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THE BROKEN CHINA.
Soon as the sun began to peep
And gild the morning skies,
Unveild her radiant eyes.
That waited on her still,
With visionary ill.
Exclaim'd the timorous maid:
My Cupid can't be dead!
In dread of some mishap;
And jump'd into her lap.
Her sumptuous table graced :
In beauteous order placed.
To give the morning treat,
And bowing took his seat.
cup; And, tempted by the forfeit kiss,
The bumpkin turn'd it up. .
With transport he demands the prize:
Right fairly it was won:
Fond baits to draw him on.
In such a case as this;
To force the forfeit kiss.
(And yet with grief I must) The table turn'd-the china fell,
A heap of painted dust! • O fatal purport of my dream!
(The fair, afflicted, cried) Occasion d (I confess my shame)
By childishness and pride:
No mischief could be found;
My china had been sound.'
Does true felicity on grandeur wait?
Delights she in the pageantry of show? Say, can the glittering gewgaws of the great
An hour of inborn happiness bestow? He that is just, benevolent, humane,
In conscious rectitude supremely bless'd, O’er the glad hearts of multitudes shall reign,
Though the gay star ne'er blazed upon his breast. Ye happy children of the hoary North,
Hail the glad day that saw your patron born; Whose private virtues and whose public worth
Might the rich seats of royalty adorn.
ON THE DEATH OF LORD GRANBY.
For private loss the lenient tear may flow,
And give a short, perhaps a quick relief; While the full heart, o'ercharged with public woe,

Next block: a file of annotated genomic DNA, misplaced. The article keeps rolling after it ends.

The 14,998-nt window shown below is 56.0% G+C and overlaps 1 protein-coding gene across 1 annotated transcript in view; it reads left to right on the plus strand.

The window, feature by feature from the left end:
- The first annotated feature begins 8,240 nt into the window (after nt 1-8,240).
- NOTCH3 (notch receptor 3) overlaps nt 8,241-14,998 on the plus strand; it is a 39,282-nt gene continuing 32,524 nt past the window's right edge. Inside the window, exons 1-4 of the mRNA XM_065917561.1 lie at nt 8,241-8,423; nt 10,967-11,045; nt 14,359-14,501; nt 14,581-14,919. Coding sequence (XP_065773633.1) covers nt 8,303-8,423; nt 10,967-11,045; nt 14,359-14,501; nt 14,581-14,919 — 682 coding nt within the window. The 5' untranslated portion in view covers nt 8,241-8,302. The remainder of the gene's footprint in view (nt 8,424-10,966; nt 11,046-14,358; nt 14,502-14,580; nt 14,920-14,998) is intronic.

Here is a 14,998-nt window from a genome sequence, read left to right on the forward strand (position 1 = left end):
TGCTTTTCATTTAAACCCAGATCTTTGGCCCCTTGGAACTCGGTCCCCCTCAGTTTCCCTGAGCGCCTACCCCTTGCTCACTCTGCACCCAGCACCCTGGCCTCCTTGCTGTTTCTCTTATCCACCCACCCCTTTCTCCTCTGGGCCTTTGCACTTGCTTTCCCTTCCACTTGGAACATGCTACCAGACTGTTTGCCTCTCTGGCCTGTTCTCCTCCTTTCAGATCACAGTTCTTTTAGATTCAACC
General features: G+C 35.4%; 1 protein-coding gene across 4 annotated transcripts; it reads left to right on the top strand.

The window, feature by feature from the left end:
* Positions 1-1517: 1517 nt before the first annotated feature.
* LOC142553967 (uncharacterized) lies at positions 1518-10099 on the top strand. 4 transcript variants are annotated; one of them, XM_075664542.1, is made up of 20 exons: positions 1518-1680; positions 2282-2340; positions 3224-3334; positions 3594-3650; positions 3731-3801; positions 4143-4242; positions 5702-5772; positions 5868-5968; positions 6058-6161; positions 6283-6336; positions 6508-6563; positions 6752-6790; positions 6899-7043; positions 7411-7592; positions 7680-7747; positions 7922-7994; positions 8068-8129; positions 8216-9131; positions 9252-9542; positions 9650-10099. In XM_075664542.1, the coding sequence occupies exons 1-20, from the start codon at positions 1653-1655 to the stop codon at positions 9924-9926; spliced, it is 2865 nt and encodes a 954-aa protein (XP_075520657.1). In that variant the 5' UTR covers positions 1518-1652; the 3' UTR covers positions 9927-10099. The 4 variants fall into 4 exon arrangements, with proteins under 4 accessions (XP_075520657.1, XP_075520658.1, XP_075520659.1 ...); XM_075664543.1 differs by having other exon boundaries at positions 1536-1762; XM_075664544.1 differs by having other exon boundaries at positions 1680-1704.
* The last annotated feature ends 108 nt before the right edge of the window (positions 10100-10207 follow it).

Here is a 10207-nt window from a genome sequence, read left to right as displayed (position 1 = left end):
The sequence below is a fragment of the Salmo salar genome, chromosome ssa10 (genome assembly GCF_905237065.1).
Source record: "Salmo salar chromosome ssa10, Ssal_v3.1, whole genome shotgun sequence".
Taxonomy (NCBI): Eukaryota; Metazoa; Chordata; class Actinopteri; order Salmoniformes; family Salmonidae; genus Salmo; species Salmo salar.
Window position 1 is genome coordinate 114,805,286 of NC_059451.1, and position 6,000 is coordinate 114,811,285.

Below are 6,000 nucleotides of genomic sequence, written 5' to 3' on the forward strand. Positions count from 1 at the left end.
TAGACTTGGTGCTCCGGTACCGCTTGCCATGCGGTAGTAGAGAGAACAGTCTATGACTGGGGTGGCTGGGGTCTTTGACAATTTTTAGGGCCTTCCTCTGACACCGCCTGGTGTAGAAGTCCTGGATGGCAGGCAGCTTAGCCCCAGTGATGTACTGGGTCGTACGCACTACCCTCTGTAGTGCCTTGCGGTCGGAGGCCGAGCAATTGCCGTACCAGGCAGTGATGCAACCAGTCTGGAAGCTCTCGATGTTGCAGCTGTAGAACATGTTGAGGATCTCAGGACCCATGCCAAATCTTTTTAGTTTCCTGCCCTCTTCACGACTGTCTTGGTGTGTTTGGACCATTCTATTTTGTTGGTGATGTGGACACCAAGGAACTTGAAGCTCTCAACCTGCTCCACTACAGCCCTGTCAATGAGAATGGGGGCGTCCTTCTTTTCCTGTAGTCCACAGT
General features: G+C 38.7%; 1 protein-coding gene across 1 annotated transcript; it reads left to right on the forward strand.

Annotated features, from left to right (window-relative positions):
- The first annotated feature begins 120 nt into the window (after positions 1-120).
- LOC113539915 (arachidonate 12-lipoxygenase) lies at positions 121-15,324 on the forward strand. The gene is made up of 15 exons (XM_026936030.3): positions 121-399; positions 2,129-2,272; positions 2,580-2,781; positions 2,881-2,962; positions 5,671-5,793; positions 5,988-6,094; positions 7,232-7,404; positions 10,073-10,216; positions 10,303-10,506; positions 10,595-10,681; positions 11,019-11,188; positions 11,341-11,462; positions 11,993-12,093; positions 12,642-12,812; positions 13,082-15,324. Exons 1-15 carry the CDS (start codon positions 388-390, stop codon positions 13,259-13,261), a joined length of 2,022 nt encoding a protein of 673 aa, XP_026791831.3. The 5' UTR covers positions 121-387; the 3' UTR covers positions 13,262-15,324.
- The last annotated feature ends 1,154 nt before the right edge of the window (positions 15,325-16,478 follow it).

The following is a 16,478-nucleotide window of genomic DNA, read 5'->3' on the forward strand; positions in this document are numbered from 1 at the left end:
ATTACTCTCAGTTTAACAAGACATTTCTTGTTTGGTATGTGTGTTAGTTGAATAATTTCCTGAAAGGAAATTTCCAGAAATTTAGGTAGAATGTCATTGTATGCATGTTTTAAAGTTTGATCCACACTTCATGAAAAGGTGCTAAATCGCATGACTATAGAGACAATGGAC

Must labour through a long protracted grief. This sudden stroke ('twas like the lightning's
blast) The sons of Albion can't enough deplore; Think, Britons, think on all his triumphs past, And weep-your
Warrior is-alas! no more. Blight, we are told, respects the Conqueror's
tree, And through the laurel grove with caution flies: Vague—and how vain must that assertion be,
Cover'd with laurels when a Granby dies!
ON THE DEATH OF MR.
Go, breath of Sorrow; go, attending sighs!
Acquaint the natives of the northern shore, The man they loved, the man they honour'd dies,
And Charity's first steward is no more.
Where shall the poor a friendly patron find?
Who shall relieve them from their loads of pain ? Say, has he left a feeling heart behind,
So gracious-good-so tenderly humane? Yes-there survives his darling offspring-young,
Yet in the paths of virtue, steady-sure! 'Twas the last lesson from his parent's tongue
• Think, (O remember) think upon my poor.'
ON THE DEATH OF MRS. SLEIGH,
OF STOCKTON. Much loved, much honour'd, much lamented
Sleigh! The kindred virtues had expired with thee, Were it ordain’d the daughters of the sky, Like the frail offspring of the earth, could die; Trembling they stand at thy too early doom, And mingling tears to consecrate thy tomb.
ON A VERY YOUNG LÁDY.
SEE, how the buds and blossoms shoot;
If, in the morning of her years,
TO THE HON. MASTER BSENT WITH A CHOICE COLLECTION OF BOOKS, Though, gentle youth! thy calm untainted mind
Be like a morning in the Spring serene, Time may commit the passions unconfined
To the rude rigour of a noontide reign. Then in the morn of placid life be wise,
And travel through the groves of science soon; There cull the plants of virtue, that may
rise A peaceful shelter from that sultry noon.
ON SEEING W. R. CHETWOOD
CHEERFUL IN A PRISON.
SAY, loved Content-fair goddess! say,
Or trace thy secret way?
Love pointed out a pleasing scene, Where nought but beauty could be found, With roses and with myrtles crown'd,
And named thee for its queen.